This is fairly clear, but the completed Requiem presents a more complex and uncertain picture. The Suessmayr version contains the work of other musicians — Freystaedler, another Mozart pupil, who filled in (not always accurately) the doubling instrumental parts for the Kyrie, and Josef Eybler, a more established composer, who had originally been Constanze’s first choice to finish the work. He began to orchestrate the ‘Sequenz’, but then sent the score back. Suessmayr incorporated some of his suggestions. Also, Mozart’s friend Maximilian Stadler seems to have helped Suessmayr with some of the orchestration. Where it is a question of completing Mozart’s draft, much of the work of these men is adequate, though there is little of the imaginative quality that Mozart was able to introduce to even the simplest of filling parts. But the weakest parts of the Requiem in its traditional form, not surprisingly, are those movements Suessmayr claimed to be his own work: the ‘Sanctus’, ‘Benedictus’ and ‘Agnus Dei’. Suessmayr died in 1803. Over 20 years later, the authenticity of the Requiem was thrown into doubt. Constanze and Maximilian Stadler sprung to its defence. As well as being able to give details of the extent of Mozart’s autograph score, they also claimed that Suessmayr had been able to make use of Mozart’s sketches on scraps of paper (Zetteln or Trummer in German) as a basis for his composition of the remaining movements. At the time no sketches were known to be existent; the ‘Amen’/‘Rex tremendae’ sketch was only found in 1962.

When I was asked, by Peter Seymour and the Yorkshire Bach Choir, to make a new completion of the Requiem for performance at the 1984 York Festival, I decided, for the three Suessmayr movements, to adopt a standpoint that would be consistent with both the claims of Suessmayr and with those of Constanze and Stadler. That is to say, I imagined that Suessmayr had access to short Mozartian sketches giving the principle ideas of the three missing movements but then had to compose without any further indication of Mozart’s intentions. I could then set to work to replicate Suessmayr’s task, completing the instrumental setting and adding a new completion of the ‘Lacrimosa’, and versions of the ‘Sanctus’, ‘Benedictus’ and ‘Agnus Dei’ that are quite different from Suessmayr’s. I also completed the fugal Amen chorus to follow the ‘Lacrimosa’ — Suessmayr was either unaware of, or disregarded, this Mozart sketch.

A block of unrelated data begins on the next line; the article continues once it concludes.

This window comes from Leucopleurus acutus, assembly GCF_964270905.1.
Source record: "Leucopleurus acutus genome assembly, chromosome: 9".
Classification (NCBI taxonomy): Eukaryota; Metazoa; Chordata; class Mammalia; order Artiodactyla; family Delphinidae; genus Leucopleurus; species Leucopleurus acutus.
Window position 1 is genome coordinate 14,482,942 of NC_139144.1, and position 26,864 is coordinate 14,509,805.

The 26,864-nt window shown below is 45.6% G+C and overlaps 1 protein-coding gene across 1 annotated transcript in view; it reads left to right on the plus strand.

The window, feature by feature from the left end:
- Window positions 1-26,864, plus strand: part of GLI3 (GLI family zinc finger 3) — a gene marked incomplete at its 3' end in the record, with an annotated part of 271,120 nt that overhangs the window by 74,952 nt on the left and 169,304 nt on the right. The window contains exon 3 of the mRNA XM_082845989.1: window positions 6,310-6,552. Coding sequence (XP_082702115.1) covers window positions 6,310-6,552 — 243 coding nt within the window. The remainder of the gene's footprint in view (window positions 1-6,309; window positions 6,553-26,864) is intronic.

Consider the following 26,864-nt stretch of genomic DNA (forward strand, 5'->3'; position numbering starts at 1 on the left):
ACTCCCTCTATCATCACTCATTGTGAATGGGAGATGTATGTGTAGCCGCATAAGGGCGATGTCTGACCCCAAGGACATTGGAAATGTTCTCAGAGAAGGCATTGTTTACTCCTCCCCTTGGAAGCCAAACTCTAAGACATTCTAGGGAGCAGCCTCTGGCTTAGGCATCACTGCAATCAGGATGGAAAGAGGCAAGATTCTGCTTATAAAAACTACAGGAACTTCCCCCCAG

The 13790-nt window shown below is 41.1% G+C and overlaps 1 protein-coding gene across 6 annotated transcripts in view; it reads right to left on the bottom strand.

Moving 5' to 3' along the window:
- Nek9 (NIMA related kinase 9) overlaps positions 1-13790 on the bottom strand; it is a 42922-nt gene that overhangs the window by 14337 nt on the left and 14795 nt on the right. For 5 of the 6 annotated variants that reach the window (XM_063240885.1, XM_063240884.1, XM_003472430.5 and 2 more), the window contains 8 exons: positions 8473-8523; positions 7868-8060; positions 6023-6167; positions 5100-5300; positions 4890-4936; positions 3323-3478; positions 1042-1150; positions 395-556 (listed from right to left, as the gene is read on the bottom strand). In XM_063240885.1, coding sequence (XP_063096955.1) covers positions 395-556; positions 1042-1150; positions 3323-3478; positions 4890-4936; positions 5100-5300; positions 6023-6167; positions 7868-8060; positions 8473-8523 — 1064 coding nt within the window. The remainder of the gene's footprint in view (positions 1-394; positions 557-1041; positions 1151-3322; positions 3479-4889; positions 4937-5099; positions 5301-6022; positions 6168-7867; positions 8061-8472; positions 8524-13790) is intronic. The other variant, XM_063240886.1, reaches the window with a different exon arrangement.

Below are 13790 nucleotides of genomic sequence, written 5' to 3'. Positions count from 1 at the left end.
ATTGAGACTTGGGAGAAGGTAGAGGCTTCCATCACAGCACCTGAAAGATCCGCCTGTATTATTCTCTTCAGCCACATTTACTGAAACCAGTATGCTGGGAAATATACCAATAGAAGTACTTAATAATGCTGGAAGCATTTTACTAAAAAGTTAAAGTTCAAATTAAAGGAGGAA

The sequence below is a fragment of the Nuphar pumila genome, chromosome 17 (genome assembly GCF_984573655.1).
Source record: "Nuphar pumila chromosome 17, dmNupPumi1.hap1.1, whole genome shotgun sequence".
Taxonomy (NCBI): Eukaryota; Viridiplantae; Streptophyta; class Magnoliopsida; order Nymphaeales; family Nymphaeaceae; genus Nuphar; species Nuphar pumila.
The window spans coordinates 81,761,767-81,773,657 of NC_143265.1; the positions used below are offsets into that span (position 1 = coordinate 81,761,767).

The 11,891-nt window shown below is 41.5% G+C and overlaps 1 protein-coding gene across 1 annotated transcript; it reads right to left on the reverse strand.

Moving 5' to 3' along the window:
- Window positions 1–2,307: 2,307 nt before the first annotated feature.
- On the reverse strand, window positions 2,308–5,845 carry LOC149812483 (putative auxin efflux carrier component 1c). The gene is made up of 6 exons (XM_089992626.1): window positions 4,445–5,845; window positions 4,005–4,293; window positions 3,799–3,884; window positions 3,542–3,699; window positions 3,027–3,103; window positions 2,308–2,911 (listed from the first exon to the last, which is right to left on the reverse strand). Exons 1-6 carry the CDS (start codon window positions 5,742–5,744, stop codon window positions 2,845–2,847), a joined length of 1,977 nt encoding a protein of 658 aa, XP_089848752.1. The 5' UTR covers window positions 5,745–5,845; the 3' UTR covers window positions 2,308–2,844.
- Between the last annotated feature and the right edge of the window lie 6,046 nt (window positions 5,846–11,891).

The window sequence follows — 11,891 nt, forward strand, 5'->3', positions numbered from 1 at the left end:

In attempting the work of completion, I tried to base as many decisions as I could on Mozartian parallels. But this, after all, is one of Mozart’s most original, exceptional scores. Often, the most helpful standpoint to adopt was a more general one; to imagine oneself a late-eighteenth century Viennese composer with a knowledge of Mozart’s style, but not attempting to ape his musical physiognomy in every bar.

It may reasonably be asked: Why bother to make a new version of Mozart’s Requiem, when, in its familiar guise, it has been been for two hundred years one of his most admired works? Suessmayr was, after all, better placed than anyone else to know the composer’s intentions, and he had the great advantage of being an eighteenth-century composer, sharing much of Mozart’s outlook and many of his ideals. The short answer to this is that Suessmayr’s contribution to the Requiem is lacking in expertise and distinction. Above all, the ‘Osanna’ fugues, which end the ‘Sanctus’, and ‘Benedictus’, show him lacking both confidence and the necessary technical expertise for this kind of composition. As there can be no entirely satisfactory authentic version of the Mozart Requiem, it seems a good idea that we should be able to hear several different completions each of which can illuminate, from its own special standpoint, the unique quality of this masterpiece. I hope it will emerge from my version that it is, above all, a great piece of choral music. Mozart’s contrapuntal mastery enables him to recapture something of the dignity and devotional quality of earlier church music, alongside a sensibility that looks forward to the Romantic era.

Duncan Druce